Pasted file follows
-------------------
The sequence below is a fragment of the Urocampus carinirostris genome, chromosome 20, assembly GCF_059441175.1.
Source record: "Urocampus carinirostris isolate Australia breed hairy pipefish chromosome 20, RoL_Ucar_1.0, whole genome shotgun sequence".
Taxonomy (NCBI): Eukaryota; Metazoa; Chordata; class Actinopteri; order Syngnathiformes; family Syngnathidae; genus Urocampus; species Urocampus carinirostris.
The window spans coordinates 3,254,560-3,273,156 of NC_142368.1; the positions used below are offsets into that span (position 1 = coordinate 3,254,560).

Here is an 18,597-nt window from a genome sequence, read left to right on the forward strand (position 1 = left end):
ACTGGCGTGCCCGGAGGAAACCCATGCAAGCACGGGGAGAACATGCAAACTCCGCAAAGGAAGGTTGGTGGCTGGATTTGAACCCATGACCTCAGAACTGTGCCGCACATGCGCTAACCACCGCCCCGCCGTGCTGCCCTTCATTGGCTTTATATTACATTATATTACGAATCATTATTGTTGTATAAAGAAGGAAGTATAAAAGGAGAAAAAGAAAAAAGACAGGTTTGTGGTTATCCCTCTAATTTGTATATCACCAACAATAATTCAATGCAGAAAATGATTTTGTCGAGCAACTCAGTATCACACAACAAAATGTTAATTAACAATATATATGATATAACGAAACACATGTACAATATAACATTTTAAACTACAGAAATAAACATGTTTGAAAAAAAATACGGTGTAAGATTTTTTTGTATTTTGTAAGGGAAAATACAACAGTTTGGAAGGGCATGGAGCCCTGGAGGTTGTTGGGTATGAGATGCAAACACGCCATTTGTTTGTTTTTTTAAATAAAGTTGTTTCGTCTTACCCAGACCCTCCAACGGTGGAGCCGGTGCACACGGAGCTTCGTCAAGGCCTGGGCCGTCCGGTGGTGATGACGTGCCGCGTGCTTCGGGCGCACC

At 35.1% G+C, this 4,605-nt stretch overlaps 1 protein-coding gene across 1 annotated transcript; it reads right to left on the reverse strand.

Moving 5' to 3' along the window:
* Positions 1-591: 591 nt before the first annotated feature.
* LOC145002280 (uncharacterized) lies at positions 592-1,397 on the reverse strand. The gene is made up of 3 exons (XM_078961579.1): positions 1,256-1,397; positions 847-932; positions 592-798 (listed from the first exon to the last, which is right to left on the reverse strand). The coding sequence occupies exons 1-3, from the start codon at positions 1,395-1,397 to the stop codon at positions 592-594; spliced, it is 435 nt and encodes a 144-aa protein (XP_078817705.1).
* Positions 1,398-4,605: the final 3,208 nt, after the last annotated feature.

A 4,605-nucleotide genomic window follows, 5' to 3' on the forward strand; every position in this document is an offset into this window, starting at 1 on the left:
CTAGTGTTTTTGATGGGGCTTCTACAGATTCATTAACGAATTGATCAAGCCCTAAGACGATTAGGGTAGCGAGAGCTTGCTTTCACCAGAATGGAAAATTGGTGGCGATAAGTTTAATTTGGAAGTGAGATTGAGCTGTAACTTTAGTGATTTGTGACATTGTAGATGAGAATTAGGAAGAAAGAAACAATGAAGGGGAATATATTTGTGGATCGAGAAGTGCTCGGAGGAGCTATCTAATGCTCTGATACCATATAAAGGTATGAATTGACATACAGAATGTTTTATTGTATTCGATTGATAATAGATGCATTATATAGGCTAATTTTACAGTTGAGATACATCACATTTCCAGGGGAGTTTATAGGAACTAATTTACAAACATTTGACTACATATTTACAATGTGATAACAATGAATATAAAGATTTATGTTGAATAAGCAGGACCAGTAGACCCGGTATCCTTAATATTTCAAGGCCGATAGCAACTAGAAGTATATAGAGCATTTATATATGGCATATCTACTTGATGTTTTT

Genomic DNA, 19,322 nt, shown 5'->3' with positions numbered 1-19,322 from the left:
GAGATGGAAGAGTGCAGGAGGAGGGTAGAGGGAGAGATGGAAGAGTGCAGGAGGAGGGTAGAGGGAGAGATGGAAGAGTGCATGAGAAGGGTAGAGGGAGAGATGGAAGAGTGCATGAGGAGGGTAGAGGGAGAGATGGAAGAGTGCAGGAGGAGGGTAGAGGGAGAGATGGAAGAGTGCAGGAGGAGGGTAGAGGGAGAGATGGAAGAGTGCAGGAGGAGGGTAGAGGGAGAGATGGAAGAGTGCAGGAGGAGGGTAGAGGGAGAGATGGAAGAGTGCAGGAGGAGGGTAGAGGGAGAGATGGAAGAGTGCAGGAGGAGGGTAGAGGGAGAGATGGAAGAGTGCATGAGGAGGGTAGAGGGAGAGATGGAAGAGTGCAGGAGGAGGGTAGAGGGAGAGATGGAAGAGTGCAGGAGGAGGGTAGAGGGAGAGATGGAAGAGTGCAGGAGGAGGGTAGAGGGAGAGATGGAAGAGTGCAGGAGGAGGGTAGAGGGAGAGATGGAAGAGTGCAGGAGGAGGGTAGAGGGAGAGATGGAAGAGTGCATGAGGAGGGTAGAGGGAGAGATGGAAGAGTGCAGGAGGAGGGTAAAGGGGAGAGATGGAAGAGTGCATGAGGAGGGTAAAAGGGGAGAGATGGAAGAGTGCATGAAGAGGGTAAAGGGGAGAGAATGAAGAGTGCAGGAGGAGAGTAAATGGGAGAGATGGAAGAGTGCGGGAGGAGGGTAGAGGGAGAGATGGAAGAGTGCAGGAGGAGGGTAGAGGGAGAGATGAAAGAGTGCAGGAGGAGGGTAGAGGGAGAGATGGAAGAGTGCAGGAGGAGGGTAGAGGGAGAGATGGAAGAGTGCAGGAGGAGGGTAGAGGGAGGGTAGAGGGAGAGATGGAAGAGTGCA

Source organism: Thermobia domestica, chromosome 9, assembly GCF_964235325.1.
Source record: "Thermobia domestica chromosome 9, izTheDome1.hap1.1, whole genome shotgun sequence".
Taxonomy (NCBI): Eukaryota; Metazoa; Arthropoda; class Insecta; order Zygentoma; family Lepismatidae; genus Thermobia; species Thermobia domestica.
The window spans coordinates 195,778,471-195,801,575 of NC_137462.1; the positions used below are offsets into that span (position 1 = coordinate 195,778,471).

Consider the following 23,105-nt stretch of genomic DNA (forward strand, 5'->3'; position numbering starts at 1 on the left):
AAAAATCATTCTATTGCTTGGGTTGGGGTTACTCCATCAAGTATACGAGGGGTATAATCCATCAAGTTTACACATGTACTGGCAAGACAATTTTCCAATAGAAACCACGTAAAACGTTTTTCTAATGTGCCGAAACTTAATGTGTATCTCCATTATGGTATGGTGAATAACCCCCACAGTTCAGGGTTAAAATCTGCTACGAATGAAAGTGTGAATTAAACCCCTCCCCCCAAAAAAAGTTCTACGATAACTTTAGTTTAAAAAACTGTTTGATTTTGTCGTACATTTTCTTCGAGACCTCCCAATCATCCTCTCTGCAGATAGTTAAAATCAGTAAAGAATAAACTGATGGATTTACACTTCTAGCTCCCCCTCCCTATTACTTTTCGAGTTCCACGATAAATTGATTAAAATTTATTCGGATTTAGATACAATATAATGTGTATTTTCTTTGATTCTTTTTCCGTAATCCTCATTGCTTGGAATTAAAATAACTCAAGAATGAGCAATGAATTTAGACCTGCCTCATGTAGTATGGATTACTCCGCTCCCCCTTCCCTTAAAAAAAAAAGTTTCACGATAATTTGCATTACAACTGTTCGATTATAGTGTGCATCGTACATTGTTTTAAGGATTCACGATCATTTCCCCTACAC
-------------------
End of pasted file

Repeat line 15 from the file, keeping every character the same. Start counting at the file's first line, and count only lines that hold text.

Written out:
GAGATGGAAGAGTGCAGGAGGAGGGTAGAGGGAGAGATGGAAGAGTGCAGGAGGAGGGTAGAGGGAGAGATGGAAGAGTGCATGAGAAGGGTAGAGGGAGAGATGGAAGAGTGCATGAGGAGGGTAGAGGGAGAGATGGAAGAGTGCAGGAGGAGGGTAGAGGGAGAGATGGAAGAGTGCAGGAGGAGGGTAGAGGGAGAGATGGAAGAGTGCAGGAGGAGGGTAGAGGGAGAGATGGAAGAGTGCAGGAGGAGGGTAGAGGGAGAGATGGAAGAGTGCAGGAGGAGGGTAGAGGGAGAGATGGAAGAGTGCAGGAGGAGGGTAGAGGGAGAGATGGAAGAGTGCATGAGGAGGGTAGAGGGAGAGATGGAAGAGTGCAGGAGGAGGGTAGAGGGAGAGATGGAAGAGTGCAGGAGGAGGGTAGAGGGAGAGATGGAAGAGTGCAGGAGGAGGGTAGAGGGAGAGATGGAAGAGTGCAGGAGGAGGGTAGAGGGAGAGATGGAAGAGTGCAGGAGGAGGGTAGAGGGAGAGATGGAAGAGTGCATGAGGAGGGTAGAGGGAGAGATGGAAGAGTGCAGGAGGAGGGTAAAGGGGAGAGATGGAAGAGTGCATGAGGAGGGTAAAAGGGGAGAGATGGAAGAGTGCATGAAGAGGGTAAAGGGGAGAGAATGAAGAGTGCAGGAGGAGAGTAAATGGGAGAGATGGAAGAGTGCGGGAGGAGGGTAGAGGGAGAGATGGAAGAGTGCAGGAGGAGGGTAGAGGGAGAGATGAAAGAGTGCAGGAGGAGGGTAGAGGGAGAGATGGAAGAGTGCAGGAGGAGGGTAGAGGGAGAGATGGAAGAGTGCAGGAGGAGGGTAGAGGGAGGGTAGAGGGAGAGATGGAAGAGTGCA